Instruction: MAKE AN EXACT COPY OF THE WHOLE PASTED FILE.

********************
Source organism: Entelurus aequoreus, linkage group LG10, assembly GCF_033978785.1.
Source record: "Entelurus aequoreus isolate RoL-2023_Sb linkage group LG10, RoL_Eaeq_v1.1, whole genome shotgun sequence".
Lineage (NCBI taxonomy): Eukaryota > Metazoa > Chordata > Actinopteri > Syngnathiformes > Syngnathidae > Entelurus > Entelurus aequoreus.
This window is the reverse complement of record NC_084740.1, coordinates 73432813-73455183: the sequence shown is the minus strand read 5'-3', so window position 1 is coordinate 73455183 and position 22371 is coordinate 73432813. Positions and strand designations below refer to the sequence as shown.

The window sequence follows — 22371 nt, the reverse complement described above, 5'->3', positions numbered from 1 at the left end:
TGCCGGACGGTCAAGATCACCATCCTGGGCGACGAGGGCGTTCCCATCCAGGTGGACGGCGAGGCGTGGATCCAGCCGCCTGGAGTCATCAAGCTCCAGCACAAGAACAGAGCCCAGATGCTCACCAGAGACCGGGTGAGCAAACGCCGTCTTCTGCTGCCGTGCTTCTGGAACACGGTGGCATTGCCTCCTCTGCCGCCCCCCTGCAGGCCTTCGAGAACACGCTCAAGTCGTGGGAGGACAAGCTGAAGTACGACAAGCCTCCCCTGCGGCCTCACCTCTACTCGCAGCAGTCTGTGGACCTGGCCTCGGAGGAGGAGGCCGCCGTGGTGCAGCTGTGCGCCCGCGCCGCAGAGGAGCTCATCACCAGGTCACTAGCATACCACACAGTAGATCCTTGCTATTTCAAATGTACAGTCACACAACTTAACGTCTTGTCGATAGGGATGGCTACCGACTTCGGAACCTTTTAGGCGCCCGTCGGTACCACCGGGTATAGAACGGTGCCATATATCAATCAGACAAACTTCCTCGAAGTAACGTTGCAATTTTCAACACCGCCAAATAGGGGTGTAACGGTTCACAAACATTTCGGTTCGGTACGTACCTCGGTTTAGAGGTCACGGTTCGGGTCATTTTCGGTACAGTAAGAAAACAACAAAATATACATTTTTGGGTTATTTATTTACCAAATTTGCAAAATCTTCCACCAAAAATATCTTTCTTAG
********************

Source organism: Entelurus aequoreus, linkage group LG10, assembly GCF_033978785.1.
Source record: "Entelurus aequoreus isolate RoL-2023_Sb linkage group LG10, RoL_Eaeq_v1.1, whole genome shotgun sequence".
Lineage (NCBI taxonomy): Eukaryota > Metazoa > Chordata > Actinopteri > Syngnathiformes > Syngnathidae > Entelurus > Entelurus aequoreus.
This window is the reverse complement of record NC_084740.1, coordinates 73432813-73455183: the sequence shown is the minus strand read 5'-3', so window position 1 is coordinate 73455183 and position 22371 is coordinate 73432813. Positions and strand designations below refer to the sequence as shown.

The window sequence follows — 22371 nt, the reverse complement described above, 5'->3', positions numbered from 1 at the left end:
TGCCGGACGGTCAAGATCACCATCCTGGGCGACGAGGGCGTTCCCATCCAGGTGGACGGCGAGGCGTGGATCCAGCCGCCTGGAGTCATCAAGCTCCAGCACAAGAACAGAGCCCAGATGCTCACCAGAGACCGGGTGAGCAAACGCCGTCTTCTGCTGCCGTGCTTCTGGAACACGGTGGCATTGCCTCCTCTGCCGCCCCCCTGCAGGCCTTCGAGAACACGCTCAAGTCGTGGGAGGACAAGCTGAAGTACGACAAGCCTCCCCTGCGGCCTCACCTCTACTCGCAGCAGTCTGTGGACCTGGCCTCGGAGGAGGAGGCCGCCGTGGTGCAGCTGTGCGCCCGCGCCGCAGAGGAGCTCATCACCAGGTCACTAGCATACCACACAGTAGATCCTTGCTATTTCAAATGTACAGTCACACAACTTAACGTCTTGTCGATAGGGATGGCTACCGACTTCGGAACCTTTTAGGCGCCCGTCGGTACCACCGGGTATAGAACGGTGCCATATATCAATCAGACAAACTTCCTCGAAGTAACGTTGCAATTTTCAACACCGCCAAATAGGGGTGTAACGGTTCACAAACATTTCGGTTCGGTACGTACCTCGGTTTAGAGGTCACGGTTCGGGTCATTTTCGGTACAGTAAGAAAACAACAAAATATACATTTTTGGGTTATTTATTTACCAAATTTGCAAAATCTTCCACCAAAAATATCTTTCTTAG